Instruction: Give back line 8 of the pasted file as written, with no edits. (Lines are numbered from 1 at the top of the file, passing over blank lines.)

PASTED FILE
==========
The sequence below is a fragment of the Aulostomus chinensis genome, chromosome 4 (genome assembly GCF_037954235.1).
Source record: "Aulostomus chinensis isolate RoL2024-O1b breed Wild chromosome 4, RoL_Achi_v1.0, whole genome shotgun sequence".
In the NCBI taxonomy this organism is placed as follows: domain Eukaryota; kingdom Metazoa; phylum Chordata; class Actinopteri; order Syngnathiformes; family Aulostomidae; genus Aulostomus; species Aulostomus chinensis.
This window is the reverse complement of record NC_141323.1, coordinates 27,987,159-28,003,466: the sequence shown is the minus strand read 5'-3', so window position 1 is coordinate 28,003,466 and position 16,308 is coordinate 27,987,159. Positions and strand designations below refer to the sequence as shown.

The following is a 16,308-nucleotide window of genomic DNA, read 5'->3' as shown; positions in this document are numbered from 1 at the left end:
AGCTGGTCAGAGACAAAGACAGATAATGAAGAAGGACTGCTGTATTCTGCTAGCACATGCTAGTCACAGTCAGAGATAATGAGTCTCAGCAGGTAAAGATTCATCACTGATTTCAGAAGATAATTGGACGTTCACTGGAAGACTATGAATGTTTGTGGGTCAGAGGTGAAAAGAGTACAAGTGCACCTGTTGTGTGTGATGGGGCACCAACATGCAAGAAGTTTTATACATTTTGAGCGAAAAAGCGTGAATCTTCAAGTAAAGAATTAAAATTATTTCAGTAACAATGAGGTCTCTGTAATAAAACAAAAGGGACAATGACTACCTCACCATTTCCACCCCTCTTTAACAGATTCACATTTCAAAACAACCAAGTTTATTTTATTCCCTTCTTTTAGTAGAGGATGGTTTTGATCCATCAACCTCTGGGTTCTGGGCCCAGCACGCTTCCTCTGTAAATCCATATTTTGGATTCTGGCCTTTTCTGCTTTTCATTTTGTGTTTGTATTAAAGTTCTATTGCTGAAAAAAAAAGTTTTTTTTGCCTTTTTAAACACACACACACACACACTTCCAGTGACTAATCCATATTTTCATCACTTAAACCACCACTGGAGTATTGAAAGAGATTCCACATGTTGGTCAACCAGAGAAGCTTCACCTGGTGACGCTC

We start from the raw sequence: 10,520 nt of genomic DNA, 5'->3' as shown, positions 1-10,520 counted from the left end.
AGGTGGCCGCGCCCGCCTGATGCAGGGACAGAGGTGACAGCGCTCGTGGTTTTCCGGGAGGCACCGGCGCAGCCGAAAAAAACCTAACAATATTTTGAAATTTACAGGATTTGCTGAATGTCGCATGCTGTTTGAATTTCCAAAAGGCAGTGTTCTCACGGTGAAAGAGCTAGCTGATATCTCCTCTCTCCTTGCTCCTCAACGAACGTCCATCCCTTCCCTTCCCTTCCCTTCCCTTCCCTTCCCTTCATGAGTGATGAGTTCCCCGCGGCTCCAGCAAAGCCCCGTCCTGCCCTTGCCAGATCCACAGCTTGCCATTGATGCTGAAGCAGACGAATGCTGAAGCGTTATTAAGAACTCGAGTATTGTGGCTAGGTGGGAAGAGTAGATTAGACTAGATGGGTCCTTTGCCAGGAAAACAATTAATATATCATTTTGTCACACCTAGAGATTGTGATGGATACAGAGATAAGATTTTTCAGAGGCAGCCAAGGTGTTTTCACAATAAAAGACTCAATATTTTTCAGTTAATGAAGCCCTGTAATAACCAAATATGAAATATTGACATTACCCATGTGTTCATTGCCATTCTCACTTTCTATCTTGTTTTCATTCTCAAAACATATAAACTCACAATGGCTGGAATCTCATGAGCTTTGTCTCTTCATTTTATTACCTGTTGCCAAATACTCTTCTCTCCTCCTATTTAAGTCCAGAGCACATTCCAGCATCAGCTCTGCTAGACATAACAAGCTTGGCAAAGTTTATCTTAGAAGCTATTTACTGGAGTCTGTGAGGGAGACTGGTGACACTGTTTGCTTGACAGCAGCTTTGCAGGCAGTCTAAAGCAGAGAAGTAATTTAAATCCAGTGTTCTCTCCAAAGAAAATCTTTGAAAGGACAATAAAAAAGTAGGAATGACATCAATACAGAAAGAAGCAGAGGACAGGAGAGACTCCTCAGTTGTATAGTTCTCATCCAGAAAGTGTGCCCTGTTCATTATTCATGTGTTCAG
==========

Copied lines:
AGGTGGCCGCGCCCGCCTGATGCAGGGACAGAGGTGACAGCGCTCGTGGTTTTCCGGGAGGCACCGGCGCAGCCGAAAAAAACCTAACAATATTTTGAAATTTACAGGATTTGCTGAATGTCGCATGCTGTTTGAATTTCCAAAAGGCAGTGTTCTCACGGTGAAAGAGCTAGCTGATATCTCCTCTCTCCTTGCTCCTCAACGAACGTCCATCCCTTCCCTTCCCTTCCCTTCCCTTCCCTTCCCTTCATGAGTGATGAGTTCCCCGCGGCTCCAGCAAAGCCCCGTCCTGCCCTTGCCAGATCCACAGCTTGCCATTGATGCTGAAGCAGACGAATGCTGAAGCGTTATTAAGAACTCGAGTATTGTGGCTAGGTGGGAAGAGTAGATTAGACTAGATGGGTCCTTTGCCAGGAAAACAATTAATATATCATTTTGTCACACCTAGAGATTGTGATGGATACAGAGATAAGATTTTTCAGAGGCAGCCAAGGTGTTTTCACAATAAAAGACTCAATATTTTTCAGTTAATGAAGCCCTGTAATAACCAAATATGAAATATTGACATTACCCATGTGTTCATTGCCATTCTCACTTTCTATCTTGTTTTCATTCTCAAAACATATAAACTCACAATGGCTGGAATCTCATGAGCTTTGTCTCTTCATTTTATTACCTGTTGCCAAATACTCTTCTCTCCTCCTATTTAAGTCCAGAGCACATTCCAGCATCAGCTCTGCTAGACATAACAAGCTTGGCAAAGTTTATCTTAGAAGCTATTTACTGGAGTCTGTGAGGGAGACTGGTGACACTGTTTGCTTGACAGCAGCTTTGCAGGCAGTCTAAAGCAGAGAAGTAATTTAAATCCAGTGTTCTCTCCAAAGAAAATCTTTGAAAGGACAATAAAAAAGTAGGAATGACATCAATACAGAAAGAAGCAGAGGACAGGAGAGACTCCTCAGTTGTATAGTTCTCATCCAGAAAGTGTGCCCTGTTCATTATTCATGTGTTCAG